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Production of fuels and chemicals from xylose by engineered Saccharomyces cerevisiae: a review and perspective.

ABSTRACT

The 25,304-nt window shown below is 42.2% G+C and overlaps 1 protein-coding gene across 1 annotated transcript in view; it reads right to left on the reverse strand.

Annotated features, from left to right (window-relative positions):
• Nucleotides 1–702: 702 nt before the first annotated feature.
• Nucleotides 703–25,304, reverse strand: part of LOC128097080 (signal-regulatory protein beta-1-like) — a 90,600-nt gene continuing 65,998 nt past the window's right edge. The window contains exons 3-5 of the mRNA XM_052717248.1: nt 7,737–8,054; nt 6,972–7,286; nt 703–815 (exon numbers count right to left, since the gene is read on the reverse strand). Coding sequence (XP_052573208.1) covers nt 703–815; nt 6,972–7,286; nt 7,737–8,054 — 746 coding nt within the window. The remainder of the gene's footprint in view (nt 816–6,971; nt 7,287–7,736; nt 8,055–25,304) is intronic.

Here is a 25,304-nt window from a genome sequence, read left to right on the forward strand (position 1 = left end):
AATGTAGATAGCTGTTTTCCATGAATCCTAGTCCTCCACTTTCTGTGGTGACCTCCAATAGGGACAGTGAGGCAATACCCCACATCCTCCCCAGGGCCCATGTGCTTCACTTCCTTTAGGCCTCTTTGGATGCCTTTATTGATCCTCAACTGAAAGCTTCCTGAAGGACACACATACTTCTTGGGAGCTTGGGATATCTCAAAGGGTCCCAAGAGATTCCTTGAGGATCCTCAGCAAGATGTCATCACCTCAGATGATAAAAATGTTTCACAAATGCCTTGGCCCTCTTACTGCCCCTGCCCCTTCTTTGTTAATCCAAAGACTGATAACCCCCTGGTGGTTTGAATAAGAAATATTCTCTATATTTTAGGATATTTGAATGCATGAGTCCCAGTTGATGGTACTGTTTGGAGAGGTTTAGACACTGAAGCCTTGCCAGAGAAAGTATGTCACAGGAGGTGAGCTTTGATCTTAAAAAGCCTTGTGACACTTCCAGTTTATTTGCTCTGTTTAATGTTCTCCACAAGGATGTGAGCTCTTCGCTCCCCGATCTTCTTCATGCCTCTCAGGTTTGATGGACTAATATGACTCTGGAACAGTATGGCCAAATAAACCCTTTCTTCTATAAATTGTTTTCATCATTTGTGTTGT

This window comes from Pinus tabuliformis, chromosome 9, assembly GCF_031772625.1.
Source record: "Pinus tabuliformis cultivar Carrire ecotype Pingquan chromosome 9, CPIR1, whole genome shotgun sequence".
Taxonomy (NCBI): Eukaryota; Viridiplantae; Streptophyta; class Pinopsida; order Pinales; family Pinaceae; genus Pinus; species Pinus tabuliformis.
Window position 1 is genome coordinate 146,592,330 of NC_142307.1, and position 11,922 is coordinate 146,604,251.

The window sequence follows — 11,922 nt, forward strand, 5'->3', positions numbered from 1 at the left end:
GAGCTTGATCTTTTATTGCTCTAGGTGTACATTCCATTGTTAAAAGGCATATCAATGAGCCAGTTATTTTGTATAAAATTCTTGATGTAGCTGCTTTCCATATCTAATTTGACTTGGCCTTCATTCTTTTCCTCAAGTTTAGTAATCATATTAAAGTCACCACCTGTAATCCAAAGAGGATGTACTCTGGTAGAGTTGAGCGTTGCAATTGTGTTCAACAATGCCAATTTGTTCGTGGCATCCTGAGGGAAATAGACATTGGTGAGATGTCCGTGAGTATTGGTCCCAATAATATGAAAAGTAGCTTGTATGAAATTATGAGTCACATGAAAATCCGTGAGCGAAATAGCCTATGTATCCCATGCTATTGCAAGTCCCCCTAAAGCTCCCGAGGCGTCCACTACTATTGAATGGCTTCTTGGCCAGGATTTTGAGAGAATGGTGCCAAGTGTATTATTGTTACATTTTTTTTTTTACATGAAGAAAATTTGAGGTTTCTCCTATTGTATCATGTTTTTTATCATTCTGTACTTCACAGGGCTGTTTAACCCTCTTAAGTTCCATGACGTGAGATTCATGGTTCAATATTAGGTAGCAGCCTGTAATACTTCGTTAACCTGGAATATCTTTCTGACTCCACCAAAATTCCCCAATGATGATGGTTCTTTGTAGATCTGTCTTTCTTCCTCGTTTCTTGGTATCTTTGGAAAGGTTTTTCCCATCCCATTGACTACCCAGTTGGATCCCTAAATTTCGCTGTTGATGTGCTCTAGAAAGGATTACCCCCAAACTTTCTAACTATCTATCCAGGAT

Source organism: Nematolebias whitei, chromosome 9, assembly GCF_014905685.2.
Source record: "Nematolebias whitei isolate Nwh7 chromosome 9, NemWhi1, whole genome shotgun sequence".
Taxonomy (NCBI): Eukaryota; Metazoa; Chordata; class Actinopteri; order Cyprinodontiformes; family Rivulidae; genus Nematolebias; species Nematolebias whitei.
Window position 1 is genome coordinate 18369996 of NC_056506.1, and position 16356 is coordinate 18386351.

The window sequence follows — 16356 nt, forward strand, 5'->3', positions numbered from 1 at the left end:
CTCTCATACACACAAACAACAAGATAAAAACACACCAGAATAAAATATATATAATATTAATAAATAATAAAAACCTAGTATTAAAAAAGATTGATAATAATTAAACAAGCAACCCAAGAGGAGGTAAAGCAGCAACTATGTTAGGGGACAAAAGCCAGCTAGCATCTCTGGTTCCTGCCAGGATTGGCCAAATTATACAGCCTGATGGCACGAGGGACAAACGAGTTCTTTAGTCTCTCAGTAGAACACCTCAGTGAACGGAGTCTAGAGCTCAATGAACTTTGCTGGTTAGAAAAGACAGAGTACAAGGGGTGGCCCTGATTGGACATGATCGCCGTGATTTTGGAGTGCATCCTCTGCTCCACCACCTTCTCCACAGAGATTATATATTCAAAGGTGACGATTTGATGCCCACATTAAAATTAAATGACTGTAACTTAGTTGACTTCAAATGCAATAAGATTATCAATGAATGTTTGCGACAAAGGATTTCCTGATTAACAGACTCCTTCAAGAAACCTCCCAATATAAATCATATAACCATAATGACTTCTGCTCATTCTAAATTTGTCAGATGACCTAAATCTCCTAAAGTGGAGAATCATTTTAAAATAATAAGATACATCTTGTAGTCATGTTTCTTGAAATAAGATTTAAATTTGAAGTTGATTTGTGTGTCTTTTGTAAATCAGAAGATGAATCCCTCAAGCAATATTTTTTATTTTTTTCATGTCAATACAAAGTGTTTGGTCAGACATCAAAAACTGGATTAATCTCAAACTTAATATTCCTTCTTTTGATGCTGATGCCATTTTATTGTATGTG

Efficient xylose utilization is one of the most important pre-requisites for developing an economic microbial conversion process of terrestrial lignocellulosic biomass into biofuels and biochemicals. A robust ethanol producing yeast Saccharomyces cerevisiae has been engineered with heterologous xylose assimilation pathways. A two-step oxidoreductase pathway consisting of NAD(P)H-linked xylose reductase and NAD(+)-linked xylitol dehydrogenase, and one-step isomerase pathway using xylose isomerase have been employed to enable xylose assimilation in engineered S. cerevisiae. However, the resulting engineered yeast exhibited inefficient and slow xylose fermentation. In order to improve the yield and productivity of xylose fermentation, expression levels of xylose assimilation pathway enzymes and their kinetic properties have been optimized, and additional optimizations of endogenous or heterologous metabolisms have been achieved. These efforts have led to the development of engineered yeast strains ready for the commercialization of cellulosic bioethanol. Interestingly, xylose metabolism by engineered yeast was preferably respiratory rather than fermentative as in glucose metabolism, suggesting that xylose can serve as a desirable carbon source capable of bypassing metabolic barriers exerted by glucose repression. Accordingly, engineered yeasts showed superior production of valuable metabolites derived from cytosolic acetyl-CoA and pyruvate, such as 1-hexadecanol and lactic acid, when the xylose assimilation pathway and target synthetic pathways were optimized in an adequate manner. While xylose has been regarded as a sugar to be utilized because it is present in cellulosic hydrolysates, potential benefits of using xylose instead of glucose for yeast-based biotechnological processes need to be realized.